Conclusion: Three-dimensionally printed models improved interobserver agreement in the classification of PHFs using the Neer system. This has potential implications for using 3D models for surgical planning and teaching.
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http://dx.doi.org/10.1016/j.jseint.2020.10.019DOI Listing
http://www.ncbi.nlm.nih.gov/pmc/articles/PMC7910723PMC
March 2021

Spectral changes associated with transmission of OLED emission through human skin.

Sci Rep 2019 07 8;9(1):9875. Epub 2019 Jul 8.

School of Chemistry Physics and Mechanical Engineering, Science and Engineering Faculty, Queensland University of Technology (QUT), Brisbane, QLD, 4000, Australia.

A recent and emerging application of organic light emitting diodes (OLEDs) is in wearable technologies as they are flexible, stretchable and have uniform illumination over a large area. In such applications, transmission of OLED emission through skin is an important part and therefore, understanding spectral changes associated with transmission of OLED emission through human skin is crucial. Here, we report results on transmission of OLED emission through human skin samples for yellow and red emitting OLEDs. We found that the intensity of transmitted light varies depending on the site from where the skin samples are taken. Additionally, we show that the amount of transmitted light reduces by ~ 35-40% when edge emissions from the OLEDs are blocked by a mask exposing only the light emitting area of the OLED. Further, the emission/electroluminescence spectra of the OLEDs widen significantly upon passing through skin and the full width at half maximum increases by >20 nm and >15 nm for yellow and red OLEDs, respectively. For comparison, emission profile and intensities of transmitted light for yellow and red inorganic LEDs are also presented. Our results are highly relevant for the rapidly expanding area of non-invasive wearable technologies that use organic optoelectronic devices for sensing.
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http://dx.doi.org/10.1038/s41598-019-45867-9DOI Listing
http://www.ncbi.nlm.nih.gov/pmc/articles/PMC6614498PMC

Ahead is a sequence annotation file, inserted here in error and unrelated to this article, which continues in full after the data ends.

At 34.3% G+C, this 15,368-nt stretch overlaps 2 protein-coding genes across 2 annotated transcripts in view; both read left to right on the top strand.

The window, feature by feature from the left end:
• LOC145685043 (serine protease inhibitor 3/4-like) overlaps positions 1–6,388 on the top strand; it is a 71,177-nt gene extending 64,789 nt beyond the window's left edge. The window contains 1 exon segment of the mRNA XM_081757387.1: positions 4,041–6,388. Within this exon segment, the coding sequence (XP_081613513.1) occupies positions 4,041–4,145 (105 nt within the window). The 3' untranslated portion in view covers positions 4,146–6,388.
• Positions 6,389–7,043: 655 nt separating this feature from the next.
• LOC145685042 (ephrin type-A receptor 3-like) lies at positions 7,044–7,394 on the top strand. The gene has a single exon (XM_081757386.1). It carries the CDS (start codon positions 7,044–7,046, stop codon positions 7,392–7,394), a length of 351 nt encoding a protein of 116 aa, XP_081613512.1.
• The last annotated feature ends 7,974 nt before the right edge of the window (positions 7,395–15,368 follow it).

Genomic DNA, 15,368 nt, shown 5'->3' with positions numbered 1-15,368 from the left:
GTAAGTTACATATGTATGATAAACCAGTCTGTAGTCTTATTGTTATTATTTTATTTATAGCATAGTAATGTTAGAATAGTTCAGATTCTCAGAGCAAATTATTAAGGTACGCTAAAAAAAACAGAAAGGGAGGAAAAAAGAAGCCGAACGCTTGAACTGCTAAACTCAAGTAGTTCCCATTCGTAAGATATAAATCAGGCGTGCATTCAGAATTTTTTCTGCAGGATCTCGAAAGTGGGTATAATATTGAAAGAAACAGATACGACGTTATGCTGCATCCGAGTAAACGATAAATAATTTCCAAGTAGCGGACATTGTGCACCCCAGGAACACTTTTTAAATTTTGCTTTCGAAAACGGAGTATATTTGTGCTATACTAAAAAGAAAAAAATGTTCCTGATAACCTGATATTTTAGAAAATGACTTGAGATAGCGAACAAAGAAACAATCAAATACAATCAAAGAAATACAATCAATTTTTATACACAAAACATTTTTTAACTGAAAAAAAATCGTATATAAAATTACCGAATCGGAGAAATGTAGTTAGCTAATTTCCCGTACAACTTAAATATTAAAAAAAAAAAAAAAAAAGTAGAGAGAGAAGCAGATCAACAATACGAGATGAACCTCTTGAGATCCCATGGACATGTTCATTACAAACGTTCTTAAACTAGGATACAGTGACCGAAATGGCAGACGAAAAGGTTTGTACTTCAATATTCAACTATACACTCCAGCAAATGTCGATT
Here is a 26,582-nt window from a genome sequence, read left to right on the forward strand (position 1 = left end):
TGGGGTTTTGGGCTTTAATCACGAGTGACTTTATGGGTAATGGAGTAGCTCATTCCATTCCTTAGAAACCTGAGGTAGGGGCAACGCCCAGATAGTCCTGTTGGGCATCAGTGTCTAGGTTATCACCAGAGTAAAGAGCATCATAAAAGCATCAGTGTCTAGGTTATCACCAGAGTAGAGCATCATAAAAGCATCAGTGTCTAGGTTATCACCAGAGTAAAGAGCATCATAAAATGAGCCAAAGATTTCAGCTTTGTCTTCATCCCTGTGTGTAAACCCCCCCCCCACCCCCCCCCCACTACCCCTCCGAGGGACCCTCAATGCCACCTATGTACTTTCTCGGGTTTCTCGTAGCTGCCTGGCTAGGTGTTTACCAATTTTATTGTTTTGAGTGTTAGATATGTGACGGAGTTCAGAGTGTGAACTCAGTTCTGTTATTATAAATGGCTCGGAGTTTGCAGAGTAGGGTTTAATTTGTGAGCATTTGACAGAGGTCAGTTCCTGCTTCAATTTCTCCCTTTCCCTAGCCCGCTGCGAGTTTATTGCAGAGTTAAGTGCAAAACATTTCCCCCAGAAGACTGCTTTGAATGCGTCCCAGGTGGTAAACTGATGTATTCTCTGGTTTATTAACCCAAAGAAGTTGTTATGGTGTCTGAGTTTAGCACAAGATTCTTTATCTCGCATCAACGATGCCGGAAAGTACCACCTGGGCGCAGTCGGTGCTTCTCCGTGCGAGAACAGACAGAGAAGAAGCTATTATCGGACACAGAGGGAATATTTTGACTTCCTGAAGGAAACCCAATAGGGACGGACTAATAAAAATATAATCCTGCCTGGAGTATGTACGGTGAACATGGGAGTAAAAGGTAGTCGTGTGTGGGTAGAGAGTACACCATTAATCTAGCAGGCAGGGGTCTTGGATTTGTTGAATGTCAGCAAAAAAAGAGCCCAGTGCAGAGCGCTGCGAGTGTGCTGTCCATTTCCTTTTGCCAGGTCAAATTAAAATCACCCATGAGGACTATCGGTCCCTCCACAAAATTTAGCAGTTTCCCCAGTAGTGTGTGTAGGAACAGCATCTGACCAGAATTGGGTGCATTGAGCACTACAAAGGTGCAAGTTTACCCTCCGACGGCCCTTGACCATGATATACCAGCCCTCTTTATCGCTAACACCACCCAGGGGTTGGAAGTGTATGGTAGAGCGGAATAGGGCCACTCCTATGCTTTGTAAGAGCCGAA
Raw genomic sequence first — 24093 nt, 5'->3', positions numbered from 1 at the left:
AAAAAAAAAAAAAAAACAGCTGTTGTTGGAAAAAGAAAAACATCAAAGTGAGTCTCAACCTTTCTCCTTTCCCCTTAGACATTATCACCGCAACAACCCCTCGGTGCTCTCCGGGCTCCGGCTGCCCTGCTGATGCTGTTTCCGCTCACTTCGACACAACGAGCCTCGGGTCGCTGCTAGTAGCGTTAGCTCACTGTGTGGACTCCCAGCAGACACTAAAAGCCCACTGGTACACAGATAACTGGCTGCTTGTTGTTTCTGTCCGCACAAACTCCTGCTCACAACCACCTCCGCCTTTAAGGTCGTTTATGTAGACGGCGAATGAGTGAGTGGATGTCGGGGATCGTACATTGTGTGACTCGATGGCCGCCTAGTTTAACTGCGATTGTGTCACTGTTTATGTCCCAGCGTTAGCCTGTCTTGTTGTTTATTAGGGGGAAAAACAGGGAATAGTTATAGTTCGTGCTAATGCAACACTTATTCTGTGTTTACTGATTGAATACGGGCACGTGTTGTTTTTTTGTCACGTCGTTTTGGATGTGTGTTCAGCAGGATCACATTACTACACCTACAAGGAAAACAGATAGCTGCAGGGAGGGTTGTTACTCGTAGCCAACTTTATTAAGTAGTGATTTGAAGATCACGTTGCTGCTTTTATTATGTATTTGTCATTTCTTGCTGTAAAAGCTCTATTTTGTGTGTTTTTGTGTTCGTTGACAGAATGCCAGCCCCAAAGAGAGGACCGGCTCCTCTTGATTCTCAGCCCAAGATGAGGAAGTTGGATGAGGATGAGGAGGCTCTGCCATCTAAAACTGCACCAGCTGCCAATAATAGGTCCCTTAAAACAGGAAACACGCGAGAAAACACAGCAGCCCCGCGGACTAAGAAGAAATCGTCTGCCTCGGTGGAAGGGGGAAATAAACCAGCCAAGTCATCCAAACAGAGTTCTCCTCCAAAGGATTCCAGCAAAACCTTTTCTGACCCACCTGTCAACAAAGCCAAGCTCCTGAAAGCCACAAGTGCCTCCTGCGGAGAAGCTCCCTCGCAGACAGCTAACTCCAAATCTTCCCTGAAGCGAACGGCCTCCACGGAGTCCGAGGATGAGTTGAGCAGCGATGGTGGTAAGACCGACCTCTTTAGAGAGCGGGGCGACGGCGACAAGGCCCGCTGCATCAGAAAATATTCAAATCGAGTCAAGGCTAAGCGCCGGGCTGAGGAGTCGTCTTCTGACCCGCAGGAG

July 2019

Challenges in engineering large customized bone constructs.

Biotechnol Bioeng 2017 06 9;114(6):1129-1139. Epub 2017 Feb 9.

Institute of Health and Biomedical Innovation, Queensland University of Technology (QUT), 60 Musk Ave, Kelvin Grove, Brisbane, QLD 4059, Australia.

The ability to treat large tissue defects with customized, patient-specific scaffolds is one of the most exciting applications in the tissue engineering field. While an increasing number of modestly sized tissue engineering solutions are making the transition to clinical use, successfully scaling up to large scaffolds with customized geometry is proving to be a considerable challenge. Managing often conflicting requirements of cell placement, structural integrity, and a hydrodynamic environment supportive of cell culture throughout the entire thickness of the scaffold has driven the continued development of many techniques used in the production, culturing, and characterization of these scaffolds. This review explores a range of technologies and methods relevant to the design and manufacture of large, anatomically accurate tissue-engineered scaffolds with a focus on the interaction of manufactured scaffolds with the dynamic tissue culture fluid environment. Biotechnol. Bioeng. 2017;114: 1129-1139. © 2016 Wiley Periodicals, Inc.
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http://dx.doi.org/10.1002/bit.26222DOI Listing
June 2017